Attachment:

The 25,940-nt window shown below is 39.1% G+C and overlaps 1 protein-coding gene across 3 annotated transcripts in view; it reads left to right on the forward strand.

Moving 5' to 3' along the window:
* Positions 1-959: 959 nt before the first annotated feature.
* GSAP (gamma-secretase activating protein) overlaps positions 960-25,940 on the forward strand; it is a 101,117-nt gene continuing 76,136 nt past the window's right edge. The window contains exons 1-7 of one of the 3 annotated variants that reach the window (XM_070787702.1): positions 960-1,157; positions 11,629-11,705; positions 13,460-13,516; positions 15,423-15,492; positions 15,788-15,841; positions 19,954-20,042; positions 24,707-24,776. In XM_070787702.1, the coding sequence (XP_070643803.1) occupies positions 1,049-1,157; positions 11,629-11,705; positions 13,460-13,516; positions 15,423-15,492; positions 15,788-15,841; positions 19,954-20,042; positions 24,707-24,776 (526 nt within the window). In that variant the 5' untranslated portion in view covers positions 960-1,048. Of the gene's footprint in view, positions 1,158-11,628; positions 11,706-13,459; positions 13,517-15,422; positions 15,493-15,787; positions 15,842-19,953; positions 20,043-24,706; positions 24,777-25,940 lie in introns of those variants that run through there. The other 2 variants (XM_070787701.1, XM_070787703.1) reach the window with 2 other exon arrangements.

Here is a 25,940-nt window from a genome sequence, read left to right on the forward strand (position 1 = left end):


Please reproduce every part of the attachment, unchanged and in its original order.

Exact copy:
The 25,940-nt window shown below is 39.1% G+C and overlaps 1 protein-coding gene across 3 annotated transcripts in view; it reads left to right on the forward strand.

Moving 5' to 3' along the window:
* Positions 1-959: 959 nt before the first annotated feature.
* GSAP (gamma-secretase activating protein) overlaps positions 960-25,940 on the forward strand; it is a 101,117-nt gene continuing 76,136 nt past the window's right edge. The window contains exons 1-7 of one of the 3 annotated variants that reach the window (XM_070787702.1): positions 960-1,157; positions 11,629-11,705; positions 13,460-13,516; positions 15,423-15,492; positions 15,788-15,841; positions 19,954-20,042; positions 24,707-24,776. In XM_070787702.1, the coding sequence (XP_070643803.1) occupies positions 1,049-1,157; positions 11,629-11,705; positions 13,460-13,516; positions 15,423-15,492; positions 15,788-15,841; positions 19,954-20,042; positions 24,707-24,776 (526 nt within the window). In that variant the 5' untranslated portion in view covers positions 960-1,048. Of the gene's footprint in view, positions 1,158-11,628; positions 11,706-13,459; positions 13,517-15,422; positions 15,493-15,787; positions 15,842-19,953; positions 20,043-24,706; positions 24,777-25,940 lie in introns of those variants that run through there. The other 2 variants (XM_070787701.1, XM_070787703.1) reach the window with 2 other exon arrangements.

Here is a 25,940-nt window from a genome sequence, read left to right on the forward strand (position 1 = left end):